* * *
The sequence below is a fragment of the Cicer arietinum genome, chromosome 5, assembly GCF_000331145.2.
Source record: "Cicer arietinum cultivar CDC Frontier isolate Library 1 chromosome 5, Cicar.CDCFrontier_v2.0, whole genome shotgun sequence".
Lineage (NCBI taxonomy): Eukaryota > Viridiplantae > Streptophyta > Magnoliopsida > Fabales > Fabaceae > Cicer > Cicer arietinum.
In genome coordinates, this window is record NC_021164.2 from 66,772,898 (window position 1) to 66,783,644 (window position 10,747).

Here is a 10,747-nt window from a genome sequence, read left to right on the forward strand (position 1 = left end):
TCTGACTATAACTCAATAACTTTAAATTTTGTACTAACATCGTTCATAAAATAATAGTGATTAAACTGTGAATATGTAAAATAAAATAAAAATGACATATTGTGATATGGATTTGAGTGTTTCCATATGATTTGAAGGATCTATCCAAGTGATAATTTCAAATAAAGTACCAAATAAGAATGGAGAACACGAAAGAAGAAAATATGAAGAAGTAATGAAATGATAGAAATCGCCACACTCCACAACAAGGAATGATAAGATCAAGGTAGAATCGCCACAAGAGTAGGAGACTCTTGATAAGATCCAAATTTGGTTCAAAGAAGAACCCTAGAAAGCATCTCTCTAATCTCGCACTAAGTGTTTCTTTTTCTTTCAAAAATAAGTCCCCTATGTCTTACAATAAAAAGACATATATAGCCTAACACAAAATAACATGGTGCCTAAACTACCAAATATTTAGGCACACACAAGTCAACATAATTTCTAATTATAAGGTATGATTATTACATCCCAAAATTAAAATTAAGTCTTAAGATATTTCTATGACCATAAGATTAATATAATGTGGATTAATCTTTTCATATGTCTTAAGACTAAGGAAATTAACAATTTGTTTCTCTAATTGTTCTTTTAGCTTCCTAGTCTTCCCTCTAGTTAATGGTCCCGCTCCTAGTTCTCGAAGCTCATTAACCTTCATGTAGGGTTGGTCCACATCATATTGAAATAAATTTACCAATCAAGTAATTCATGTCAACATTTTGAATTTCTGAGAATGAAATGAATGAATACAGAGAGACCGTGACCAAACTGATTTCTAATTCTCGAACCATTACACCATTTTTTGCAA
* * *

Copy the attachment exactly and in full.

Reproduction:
The sequence below is a fragment of the Cicer arietinum genome, chromosome 5, assembly GCF_000331145.2.
Source record: "Cicer arietinum cultivar CDC Frontier isolate Library 1 chromosome 5, Cicar.CDCFrontier_v2.0, whole genome shotgun sequence".
Lineage (NCBI taxonomy): Eukaryota > Viridiplantae > Streptophyta > Magnoliopsida > Fabales > Fabaceae > Cicer > Cicer arietinum.
In genome coordinates, this window is record NC_021164.2 from 66,772,898 (window position 1) to 66,783,644 (window position 10,747).

Here is a 10,747-nt window from a genome sequence, read left to right on the forward strand (position 1 = left end):
TCTGACTATAACTCAATAACTTTAAATTTTGTACTAACATCGTTCATAAAATAATAGTGATTAAACTGTGAATATGTAAAATAAAATAAAAATGACATATTGTGATATGGATTTGAGTGTTTCCATATGATTTGAAGGATCTATCCAAGTGATAATTTCAAATAAAGTACCAAATAAGAATGGAGAACACGAAAGAAGAAAATATGAAGAAGTAATGAAATGATAGAAATCGCCACACTCCACAACAAGGAATGATAAGATCAAGGTAGAATCGCCACAAGAGTAGGAGACTCTTGATAAGATCCAAATTTGGTTCAAAGAAGAACCCTAGAAAGCATCTCTCTAATCTCGCACTAAGTGTTTCTTTTTCTTTCAAAAATAAGTCCCCTATGTCTTACAATAAAAAGACATATATAGCCTAACACAAAATAACATGGTGCCTAAACTACCAAATATTTAGGCACACACAAGTCAACATAATTTCTAATTATAAGGTATGATTATTACATCCCAAAATTAAAATTAAGTCTTAAGATATTTCTATGACCATAAGATTAATATAATGTGGATTAATCTTTTCATATGTCTTAAGACTAAGGAAATTAACAATTTGTTTCTCTAATTGTTCTTTTAGCTTCCTAGTCTTCCCTCTAGTTAATGGTCCCGCTCCTAGTTCTCGAAGCTCATTAACCTTCATGTAGGGTTGGTCCACATCATATTGAAATAAATTTACCAATCAAGTAATTCATGTCAACATTTTGAATTTCTGAGAATGAAATGAATGAATACAGAGAGACCGTGACCAAACTGATTTCTAATTCTCGAACCATTACACCATTTTTTGCAA